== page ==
In 1840 our first students took their seats in St John’s College, Battersea. In 1841, the first students arrived at St Mark's College, Chelsea. The two colleges amalgamated in 1923, after the War, becoming 'Marjon'.
Marjon exists because our founders saw a problem of poverty in Victorian London, and they acted. They set up colleges specifically to educate young orphans from the workhouses, and bring them out of poverty. They recognised that teaching was a profession, which needed rigour, technique and sophistication, and with their actions they committed to improving education for all.
For 180 years, Marjon staff and students have acted on the courage of their convictions, making a difference to lives across the world. We look forward to a vibrant future of enhancing even more lives by thinking and acting differently.
Innovative plans for the first bespoke teacher training college, St John's in Battersea, were first set in motion in the 1830s. Our first students – including orphans from a local workhouse – started their training in February 1840. The founding principals of each college, James Kay-Shuttleworth of St John’s in Battersea and Rev. Derwent Coleridge of St Mark’s in Chelsea have been credited for developing the first national school system, and the colleges that were needed to train the teachers.
Both were driven by their strong principles of social justice and first-hand experiences of poverty and inequality, to establish a means for everyone to access high quality education regardless of background or means. They saw education as key to providing a pathway out of poverty and towards opportunity and achievement for all.
Kay-Shuttleworth, as the first Secretary of the Committee of Council on Education established 'Her Majesty’s Inspectors of Schools'- an early form of OFSTED – a body designed to provide a support network for newly qualified teachers and to share practice. Impatient with the delays in pushing the scheme of national education forward, he funded St John’s College himself for its first two years. He travelled extensively in the UK and overseas, visiting existing educational establishments on fact-finding expeditions. His pioneering scientific approach to research was pivotal to the foundation of the Statistical Society and his spearheading attitude to education was written about by Marx and Engels.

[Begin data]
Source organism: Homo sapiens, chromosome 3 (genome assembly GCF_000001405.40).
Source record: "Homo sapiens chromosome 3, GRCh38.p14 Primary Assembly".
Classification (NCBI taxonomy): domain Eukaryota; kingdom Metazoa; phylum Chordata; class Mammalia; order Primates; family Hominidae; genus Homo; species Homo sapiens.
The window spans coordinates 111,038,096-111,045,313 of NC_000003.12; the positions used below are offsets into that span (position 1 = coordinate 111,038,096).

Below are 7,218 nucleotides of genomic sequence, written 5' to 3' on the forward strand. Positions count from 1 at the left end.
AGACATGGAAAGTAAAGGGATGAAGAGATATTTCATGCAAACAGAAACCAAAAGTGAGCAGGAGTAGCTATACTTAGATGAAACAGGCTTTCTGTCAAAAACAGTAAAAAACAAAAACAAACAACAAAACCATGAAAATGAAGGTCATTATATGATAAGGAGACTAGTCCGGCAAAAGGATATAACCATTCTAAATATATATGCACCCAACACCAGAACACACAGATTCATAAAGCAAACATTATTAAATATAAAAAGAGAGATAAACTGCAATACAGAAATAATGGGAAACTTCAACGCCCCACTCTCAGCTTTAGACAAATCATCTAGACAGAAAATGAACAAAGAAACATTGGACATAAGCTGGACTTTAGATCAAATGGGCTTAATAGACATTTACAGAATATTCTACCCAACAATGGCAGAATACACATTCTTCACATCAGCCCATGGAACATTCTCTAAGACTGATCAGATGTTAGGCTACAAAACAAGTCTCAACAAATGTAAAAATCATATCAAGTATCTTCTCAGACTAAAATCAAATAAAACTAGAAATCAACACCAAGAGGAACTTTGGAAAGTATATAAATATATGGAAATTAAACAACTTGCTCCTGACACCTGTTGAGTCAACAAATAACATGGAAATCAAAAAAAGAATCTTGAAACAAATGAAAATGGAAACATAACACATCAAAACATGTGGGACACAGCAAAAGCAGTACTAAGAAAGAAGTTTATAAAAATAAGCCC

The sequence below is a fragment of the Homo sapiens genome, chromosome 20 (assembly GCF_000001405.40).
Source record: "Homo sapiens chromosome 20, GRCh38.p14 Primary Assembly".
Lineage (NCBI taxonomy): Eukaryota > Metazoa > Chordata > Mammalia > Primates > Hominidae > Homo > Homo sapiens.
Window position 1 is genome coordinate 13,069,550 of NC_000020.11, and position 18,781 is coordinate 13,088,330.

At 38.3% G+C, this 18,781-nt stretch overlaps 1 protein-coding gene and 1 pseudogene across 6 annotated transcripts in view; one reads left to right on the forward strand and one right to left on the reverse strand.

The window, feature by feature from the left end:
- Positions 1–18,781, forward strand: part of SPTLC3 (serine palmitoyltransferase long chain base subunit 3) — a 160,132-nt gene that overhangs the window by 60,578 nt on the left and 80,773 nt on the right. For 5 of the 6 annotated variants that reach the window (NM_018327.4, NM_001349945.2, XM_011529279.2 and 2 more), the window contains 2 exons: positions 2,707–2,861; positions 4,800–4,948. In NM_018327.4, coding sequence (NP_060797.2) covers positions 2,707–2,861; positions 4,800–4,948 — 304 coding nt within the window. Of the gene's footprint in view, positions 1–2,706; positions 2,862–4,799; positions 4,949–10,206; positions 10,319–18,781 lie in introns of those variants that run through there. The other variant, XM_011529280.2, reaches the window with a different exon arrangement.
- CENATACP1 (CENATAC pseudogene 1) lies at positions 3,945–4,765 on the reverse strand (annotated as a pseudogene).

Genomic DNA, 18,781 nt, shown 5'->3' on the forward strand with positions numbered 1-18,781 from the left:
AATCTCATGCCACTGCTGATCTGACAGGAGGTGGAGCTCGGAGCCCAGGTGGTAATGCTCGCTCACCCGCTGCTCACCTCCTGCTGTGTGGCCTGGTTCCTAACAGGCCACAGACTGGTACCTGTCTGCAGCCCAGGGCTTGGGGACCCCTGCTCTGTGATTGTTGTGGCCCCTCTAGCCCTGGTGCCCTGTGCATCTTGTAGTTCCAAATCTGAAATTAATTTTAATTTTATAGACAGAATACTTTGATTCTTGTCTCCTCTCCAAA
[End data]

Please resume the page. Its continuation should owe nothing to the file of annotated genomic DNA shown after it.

Coleridge also championed the role of the arts and culture in the creation of a balanced, spiritual and meaningful ‘education for life’. Between them they created the foundations of the universal free education system.
Marjon moved to Plymouth in 1973. Affiliated to the University of Exeter in 1991, we were awarded university college status in 2007 and finally received legal confirmation of university title in 2013. We are now known as Plymouth Marjon University, a trading name of The University of St Mark & St John.
The inspirational influence of our founders lives on today in the passion and commitment of our staff to help students succeed. From day one, the attitude has been to constantly look for newer and better ways of doing things. We are a values-led institution which always puts students first. We are incredibly proud of our alumni who go on achieve and become fantastic role models for those who come after them.Every one of our students has their own success story. Some have overcome incredible odds to get to University. Many are first in the family to study at university. Others come later in life and never thought they would have such an opportunity to prove what they are capable of.
For all our students, studying with Marjon is a life-changing experience. Our proudest moments are in being there to share these intensely personal achievements with our students, who will always remain our greatest inspiration.